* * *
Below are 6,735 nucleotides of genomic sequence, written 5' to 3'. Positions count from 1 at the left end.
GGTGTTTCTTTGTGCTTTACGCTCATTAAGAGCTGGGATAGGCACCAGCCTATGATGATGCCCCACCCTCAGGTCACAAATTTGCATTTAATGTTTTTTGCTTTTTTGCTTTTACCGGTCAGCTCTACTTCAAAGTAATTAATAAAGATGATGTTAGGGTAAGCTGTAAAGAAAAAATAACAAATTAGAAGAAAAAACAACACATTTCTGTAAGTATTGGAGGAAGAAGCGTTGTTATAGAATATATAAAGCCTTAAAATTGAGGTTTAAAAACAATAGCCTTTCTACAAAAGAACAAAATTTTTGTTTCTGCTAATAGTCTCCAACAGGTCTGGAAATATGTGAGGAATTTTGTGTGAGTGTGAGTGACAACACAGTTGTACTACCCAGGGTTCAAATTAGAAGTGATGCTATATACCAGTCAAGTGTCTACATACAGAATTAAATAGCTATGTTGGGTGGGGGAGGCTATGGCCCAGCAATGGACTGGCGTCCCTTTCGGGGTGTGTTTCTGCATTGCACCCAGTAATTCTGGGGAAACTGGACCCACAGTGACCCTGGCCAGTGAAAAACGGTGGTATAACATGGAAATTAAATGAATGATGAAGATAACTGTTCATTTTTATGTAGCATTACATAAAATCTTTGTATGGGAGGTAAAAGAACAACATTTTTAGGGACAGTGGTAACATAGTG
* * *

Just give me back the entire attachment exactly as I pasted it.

Below are 6,735 nucleotides of genomic sequence, written 5' to 3'. Positions count from 1 at the left end.
GGTGTTTCTTTGTGCTTTACGCTCATTAAGAGCTGGGATAGGCACCAGCCTATGATGATGCCCCACCCTCAGGTCACAAATTTGCATTTAATGTTTTTTGCTTTTTTGCTTTTACCGGTCAGCTCTACTTCAAAGTAATTAATAAAGATGATGTTAGGGTAAGCTGTAAAGAAAAAATAACAAATTAGAAGAAAAAACAACACATTTCTGTAAGTATTGGAGGAAGAAGCGTTGTTATAGAATATATAAAGCCTTAAAATTGAGGTTTAAAAACAATAGCCTTTCTACAAAAGAACAAAATTTTTGTTTCTGCTAATAGTCTCCAACAGGTCTGGAAATATGTGAGGAATTTTGTGTGAGTGTGAGTGACAACACAGTTGTACTACCCAGGGTTCAAATTAGAAGTGATGCTATATACCAGTCAAGTGTCTACATACAGAATTAAATAGCTATGTTGGGTGGGGGAGGCTATGGCCCAGCAATGGACTGGCGTCCCTTTCGGGGTGTGTTTCTGCATTGCACCCAGTAATTCTGGGGAAACTGGACCCACAGTGACCCTGGCCAGTGAAAAACGGTGGTATAACATGGAAATTAAATGAATGATGAAGATAACTGTTCATTTTTATGTAGCATTACATAAAATCTTTGTATGGGAGGTAAAAGAACAACATTTTTAGGGACAGTGGTAACATAGTG